Are you a biased leader?

Even a small level of bias has an overwhelming impact on organisations, says Hult International Business School’s Amanda Nimon-Peters

CREDIT: This is an edited version of an article that originally appeared on Management Today

There are many examples of leaders who view leadership as a verification of their right to privilege above others. I understand this point of view. In the early – and more naïve stages – of my career, I considered people in positions of power as the lucky ones who ‘got to’ be in charge, who ‘got to’ be treated with special privilege. Now, after many years’ experience, I recognise that a leader is a not a person who ‘gets to’, but a person who ‘has to’.

Leadership is a duty of responsibility entrusted to you by the people who employ you, and executed towards the people you employ, the people who purchase from you, and even wider society (in which your actions carry a greater-than average weight in affecting society’s views and social norms).

This means that if we are serious about addressing issues of inequality in all their forms – whether racism, sexism or any other kind – this leadership responsibility needs to extend to not only accepting, but also tackling, unconscious bias in the workplace. Leaders must acknowledge and seek to overcome the following three truths.

Inequality is widespread

Inequality in the workplace, often based on unconscious bias, is widespread. Researchers using identical resumes that varied only in the name of the candidate determined that Tamika, Rasheed and Tyrone had to make 50% more job applications in order to receive a reply compared to Brendan, Greg and Emily, while university professors rated a candidate called ‘John’ as more employable, and worthy of a higher salary, than the same CV attributed to ‘Jennifer’.

In a recent study conducted alongside Hult colleagues, Alessandro Lanteri and Matt Johnson, we asked members of the public to respond to a news article about a fictional CEO who engaged in unethical behaviour such as lying to the public, verbally abusing employees, or misusing company funds for personal expenses. When the CEO’s name was William J. Brookes he attracted significantly more blame for the same behaviour than did CEO Maria J. Brookes. This was true of both men’s and women’s responses.

In the research literature it is far more common that both males and Caucasians gain advantage from the unconscious bias in our judgments of their competence, capability and employability; nonetheless, this finding is a useful illustration of the phenomenon.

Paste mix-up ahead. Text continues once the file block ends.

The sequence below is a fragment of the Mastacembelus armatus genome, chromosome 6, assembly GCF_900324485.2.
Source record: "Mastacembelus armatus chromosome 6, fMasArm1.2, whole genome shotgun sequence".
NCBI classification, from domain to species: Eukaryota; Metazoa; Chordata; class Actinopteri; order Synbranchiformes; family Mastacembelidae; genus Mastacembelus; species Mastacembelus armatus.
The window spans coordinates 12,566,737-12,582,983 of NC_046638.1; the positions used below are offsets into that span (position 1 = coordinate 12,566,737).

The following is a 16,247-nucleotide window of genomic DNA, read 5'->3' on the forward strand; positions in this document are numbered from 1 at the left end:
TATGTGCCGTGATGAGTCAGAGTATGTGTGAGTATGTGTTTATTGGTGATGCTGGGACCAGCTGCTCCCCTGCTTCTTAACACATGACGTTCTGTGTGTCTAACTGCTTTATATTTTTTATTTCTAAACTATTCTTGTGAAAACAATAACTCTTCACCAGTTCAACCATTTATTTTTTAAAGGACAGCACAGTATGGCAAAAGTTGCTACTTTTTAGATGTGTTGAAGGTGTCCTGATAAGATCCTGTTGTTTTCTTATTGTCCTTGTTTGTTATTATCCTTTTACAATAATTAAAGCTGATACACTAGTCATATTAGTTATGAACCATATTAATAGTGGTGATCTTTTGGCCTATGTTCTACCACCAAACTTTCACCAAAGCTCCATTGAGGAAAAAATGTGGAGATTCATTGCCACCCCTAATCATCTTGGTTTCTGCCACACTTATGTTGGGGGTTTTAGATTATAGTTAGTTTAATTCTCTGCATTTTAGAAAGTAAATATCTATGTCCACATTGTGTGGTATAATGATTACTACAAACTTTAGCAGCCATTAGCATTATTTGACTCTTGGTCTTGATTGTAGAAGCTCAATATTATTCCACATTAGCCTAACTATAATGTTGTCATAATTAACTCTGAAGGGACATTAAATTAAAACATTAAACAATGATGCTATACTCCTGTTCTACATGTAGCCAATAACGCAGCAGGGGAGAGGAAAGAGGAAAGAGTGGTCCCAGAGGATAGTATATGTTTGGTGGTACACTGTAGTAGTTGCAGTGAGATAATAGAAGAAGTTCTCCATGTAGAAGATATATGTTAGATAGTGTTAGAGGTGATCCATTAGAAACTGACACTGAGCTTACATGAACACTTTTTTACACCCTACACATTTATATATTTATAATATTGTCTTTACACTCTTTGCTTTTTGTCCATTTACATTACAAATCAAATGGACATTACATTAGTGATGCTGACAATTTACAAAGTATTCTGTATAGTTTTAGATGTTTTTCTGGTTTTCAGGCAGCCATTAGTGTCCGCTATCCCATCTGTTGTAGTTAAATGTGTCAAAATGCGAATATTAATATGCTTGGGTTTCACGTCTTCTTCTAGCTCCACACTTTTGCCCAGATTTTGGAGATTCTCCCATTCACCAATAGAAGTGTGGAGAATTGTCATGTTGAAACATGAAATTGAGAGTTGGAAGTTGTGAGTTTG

In all these examples the people involved may have perfectly good, even rational-sounding, explanations for their responses – but data analysis tells us that their judgments are significantly affected by a change in the gender or apparent nationality of the protagonist.

We all carry unconscious bias

The unconscious bias that we carry reflects little about whether or not we are decent, caring people; unconscious bias occurs without conscious detection and is more likely to reflect what we see in the media than what we believe is right.

Mahzarin Banaji, one of the authors of the Implicit Bias Test, took her own test and discovered she carried racial bias. Last week I re-took one of these tests and discovered that – despite having earned a degree in science through my participation in , mostly female, expedition to Antarctica – I still fall into the 70% segment of the population who tends to associate ‘science’ with ‘male’.

The biases we carry have a high likelihood of affecting our overall impression of a person, and the more unstructured or unsystematic an interview, the greater the role that ‘overall impression’ plays in determining a hiring decision.

 Small unconscious biases can result in great inequality

Even if there is only a very small bias in our judgement of a candidate or employee’s performance, it really can make an overwhelming difference. Computer scientists ran a simulation of promotion decisions involving virtual employees who were randomly assigned to be either ‘yellow’ or ‘blue’. In the initial scenario, yellow and blue employees were represented equally at all eight levels of management. Yellow employees were then given a one per cent advantage over blue employees in simulated promotion decisions.

The result? Only 20 iterations later, yellow employees had a 65% to 35% advantage at the highest level of management – and that is from a start in which representation was set up to be equal.

Commitment to equality of opportunity

Now, more than ever before, one of the main responsibilities of leadership is to accept the existence of unconscious bias and seek to overcome it through the application of systematic, data-based approaches to candidate and employee assessment.

Leadership is a responsibility, not a privilege, and this responsibility includes a commitment to equality of opportunity.

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